I thought the apocalypse would be faster.
The Death Star shows up in orbit and “BOOM.”
The deity returns. The faithful rapture. The sinners burn.
Thanos collects the infinity stones. Snap. Half the universe turns to dust.
But 2020 indicates an apocalypse is merely a steadily increasing series of indignities ultimately ending in madness.
The latest example of this ill-fated year came earlier this week when something called a derecho decimated the Midwest with a trail of death and destruction across a 770-mile, 14-hour trek from South Dakota to Ohio.
Wind gusts measured at 122 mph, the equivalent of a Category 2 Hurricane.
The storm snapped power poles, uprooted trees, rended corrugated metal buildings and stripped roofs and generally smashed around like the Incredible Hulk in a particularly foul mood.
Many Iowans are well into their fourth day without power. Some utility companies say it may be up to three weeks in especially decimated areas such as Cedar Rapids and Linn County.
This is another below-the-belt punch in a year that has battered our collective groins like the men in “America’s Funniest Home Videos.”
We Iowans can take harsh weather.
Century floods? Been there, done that.
Tornados? Scary, but we cope.
But a derecho?
It’s rare for Iowans to have to learn a new word for weather. Most of us think “thunder snow” is made up.
2020 was already the year of COVID-19, the global pandemic that cancelled everything.
Adults worked from home which, after six months, feels like living at work.
The pandemic put more than 30 million people out of work, including your friendly neighborhood paragraph stacker.
This led Congress and the president to engage in fruitful talks to come up with a stimulus plan that benefited struggling America.
Nah, I’m totally kidding.
They did what they always do: Lock down in partisan bickering that accomplished nothing except give politicians a chance for demagogic bloviation in front of the flaccid press corps.
Racial unrest spurred by the death of George Floyd in Minneapolis police custody forced our nation to take a long, hard look at itself and a lot of people found our guiding principles of life, liberty and the pursuit of happiness to be empty platitudes.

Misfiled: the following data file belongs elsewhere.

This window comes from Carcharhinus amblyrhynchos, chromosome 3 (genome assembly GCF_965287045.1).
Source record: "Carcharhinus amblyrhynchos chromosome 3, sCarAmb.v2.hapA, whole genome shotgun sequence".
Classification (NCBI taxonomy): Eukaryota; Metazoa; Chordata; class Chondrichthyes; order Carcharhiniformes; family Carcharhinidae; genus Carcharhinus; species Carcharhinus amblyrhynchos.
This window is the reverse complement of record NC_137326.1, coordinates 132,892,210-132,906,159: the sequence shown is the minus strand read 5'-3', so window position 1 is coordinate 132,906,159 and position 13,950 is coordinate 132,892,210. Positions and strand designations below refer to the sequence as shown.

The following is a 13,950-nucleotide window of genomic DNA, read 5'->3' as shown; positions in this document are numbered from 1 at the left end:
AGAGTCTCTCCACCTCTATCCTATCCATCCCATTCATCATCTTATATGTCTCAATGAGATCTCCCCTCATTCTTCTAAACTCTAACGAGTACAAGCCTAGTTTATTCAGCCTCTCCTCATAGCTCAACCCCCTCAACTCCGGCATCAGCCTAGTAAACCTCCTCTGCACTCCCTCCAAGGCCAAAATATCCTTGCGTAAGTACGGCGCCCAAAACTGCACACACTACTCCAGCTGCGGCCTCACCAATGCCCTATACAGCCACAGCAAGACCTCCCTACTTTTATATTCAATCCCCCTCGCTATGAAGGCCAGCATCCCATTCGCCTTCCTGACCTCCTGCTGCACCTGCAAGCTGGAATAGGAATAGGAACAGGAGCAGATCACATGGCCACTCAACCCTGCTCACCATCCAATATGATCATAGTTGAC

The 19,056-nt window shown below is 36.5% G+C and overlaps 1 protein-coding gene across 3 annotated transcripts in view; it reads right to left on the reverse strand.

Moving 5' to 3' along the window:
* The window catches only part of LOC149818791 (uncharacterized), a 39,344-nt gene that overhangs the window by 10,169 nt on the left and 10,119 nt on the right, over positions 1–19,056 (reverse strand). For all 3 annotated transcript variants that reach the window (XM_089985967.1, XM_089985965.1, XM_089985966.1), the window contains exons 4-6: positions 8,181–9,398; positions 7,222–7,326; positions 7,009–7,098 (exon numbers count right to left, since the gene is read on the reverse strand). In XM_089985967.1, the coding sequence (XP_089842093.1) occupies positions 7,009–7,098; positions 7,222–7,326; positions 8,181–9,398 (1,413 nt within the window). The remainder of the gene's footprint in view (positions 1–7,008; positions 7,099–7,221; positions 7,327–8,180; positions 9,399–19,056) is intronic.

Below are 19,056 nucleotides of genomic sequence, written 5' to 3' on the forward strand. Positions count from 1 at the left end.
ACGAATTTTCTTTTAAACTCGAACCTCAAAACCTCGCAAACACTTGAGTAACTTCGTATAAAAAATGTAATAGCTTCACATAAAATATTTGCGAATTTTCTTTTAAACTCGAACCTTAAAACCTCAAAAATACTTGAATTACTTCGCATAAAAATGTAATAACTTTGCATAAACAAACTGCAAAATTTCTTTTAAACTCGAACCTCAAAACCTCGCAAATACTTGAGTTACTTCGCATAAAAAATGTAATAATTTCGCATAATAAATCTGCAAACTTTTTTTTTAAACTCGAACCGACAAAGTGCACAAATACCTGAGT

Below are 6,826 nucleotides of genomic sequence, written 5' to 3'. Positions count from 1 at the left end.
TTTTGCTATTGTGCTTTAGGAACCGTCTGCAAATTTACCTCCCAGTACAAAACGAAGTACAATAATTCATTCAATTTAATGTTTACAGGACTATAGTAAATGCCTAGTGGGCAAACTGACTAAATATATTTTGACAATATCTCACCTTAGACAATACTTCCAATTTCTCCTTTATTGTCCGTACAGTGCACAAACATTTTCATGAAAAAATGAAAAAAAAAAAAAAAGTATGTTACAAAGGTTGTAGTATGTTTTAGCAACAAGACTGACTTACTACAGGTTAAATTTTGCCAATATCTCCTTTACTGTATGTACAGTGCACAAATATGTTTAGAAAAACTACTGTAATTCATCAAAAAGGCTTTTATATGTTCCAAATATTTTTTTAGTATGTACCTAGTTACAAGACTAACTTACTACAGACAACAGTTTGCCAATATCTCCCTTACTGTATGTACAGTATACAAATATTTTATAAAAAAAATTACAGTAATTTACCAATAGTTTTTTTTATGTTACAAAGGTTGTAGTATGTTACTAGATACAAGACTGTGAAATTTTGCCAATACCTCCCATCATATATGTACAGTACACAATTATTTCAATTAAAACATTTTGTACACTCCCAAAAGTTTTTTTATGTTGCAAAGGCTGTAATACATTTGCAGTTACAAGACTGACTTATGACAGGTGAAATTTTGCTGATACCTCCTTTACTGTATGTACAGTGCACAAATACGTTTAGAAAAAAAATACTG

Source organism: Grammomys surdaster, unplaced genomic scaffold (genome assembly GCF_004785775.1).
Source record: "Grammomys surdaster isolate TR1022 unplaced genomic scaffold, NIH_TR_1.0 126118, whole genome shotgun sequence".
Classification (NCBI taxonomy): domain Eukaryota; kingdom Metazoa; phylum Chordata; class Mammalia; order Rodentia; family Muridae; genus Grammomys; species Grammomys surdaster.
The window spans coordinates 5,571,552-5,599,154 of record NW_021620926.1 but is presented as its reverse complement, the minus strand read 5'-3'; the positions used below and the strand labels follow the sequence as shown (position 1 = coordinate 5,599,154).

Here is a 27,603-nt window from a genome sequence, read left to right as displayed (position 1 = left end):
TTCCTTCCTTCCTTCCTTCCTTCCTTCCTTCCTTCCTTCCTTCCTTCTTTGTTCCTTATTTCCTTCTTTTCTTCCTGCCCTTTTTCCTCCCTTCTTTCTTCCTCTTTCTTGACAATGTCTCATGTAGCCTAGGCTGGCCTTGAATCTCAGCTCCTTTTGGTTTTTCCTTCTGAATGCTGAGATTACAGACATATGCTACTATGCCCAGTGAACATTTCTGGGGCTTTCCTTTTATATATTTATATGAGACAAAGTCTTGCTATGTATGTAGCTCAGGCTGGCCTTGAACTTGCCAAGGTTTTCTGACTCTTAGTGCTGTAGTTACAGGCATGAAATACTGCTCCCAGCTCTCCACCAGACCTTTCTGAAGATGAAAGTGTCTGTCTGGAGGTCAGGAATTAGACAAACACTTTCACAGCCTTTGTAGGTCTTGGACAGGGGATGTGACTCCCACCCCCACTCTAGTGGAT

We can’t visit our elders, who are the most vulnerable to catch and die from the virus.
Our go-to distractions from national misery are cancelled or jumbled up.
Some college football conferences are playing in the spring. Some are playing in the fall. Some aren’t playing at all.
The NFL is busy trying to figure out how to make more money off of all it.
They cancelled the Iowa State Fair.
I’ll type that again for clarity: They cancelled the Iowa State Fair.
There is no greater sign of the apocalypse.
My fellow East High School alumni were so discombobulated by the disruption in their annual gathering at the Bud Tent that they scheduled a series of alternative East Side Nights just to make sure they kept their Busch Light-to-blood ratio at proper levels.
Nobody wants to detox in a pandemic.
I don’t really believe the world is ending.
But this is a one thing after another after another after another.
A week or so ago, I went to make a deposit in an ATM. The first one I hit was out of order. The second ATM didn’t take deposits. The third one, the one closest to my home, had been hit by a truck and would be out of service all summer.
That feels very 2020.
At this point, if it started to rain fire and locusts devoured the fields, I would shrug and say, “Well, that’s 2020.”
The year shows no signs of improvement. The virus marches on and deaths are on the rise. Congress remains impotent.
And, oh yeah, the presidential election is in November.
The current president has suggested he might not leave office if he is defeated.
Maybe that’s more empty banter.
Or maybe that’s for real.
If nothing else, we’ve learned that our government basically runs on the honor system and we, as citizens, have foolishly entrusted its function to dishonorable people.
Regardless, the lead up to the election is sure to be filled with bile, lies, fear and loathing. And those are just the campaign ads.
A friend suggests Nov. 4 through Dec. 31 could be the most frightening period of the year.
I don’t think he was kidding.
In fact, I’m pretty sure he’s right.
And that really does scare me.
Cut loose and cashiered by corporate media, lone paragraph stacker Daniel P. Finney makes his way telling stories about his city, state and nation. No more metrics or Google trends, he writes stories about people and life ignored by the oligarchy.
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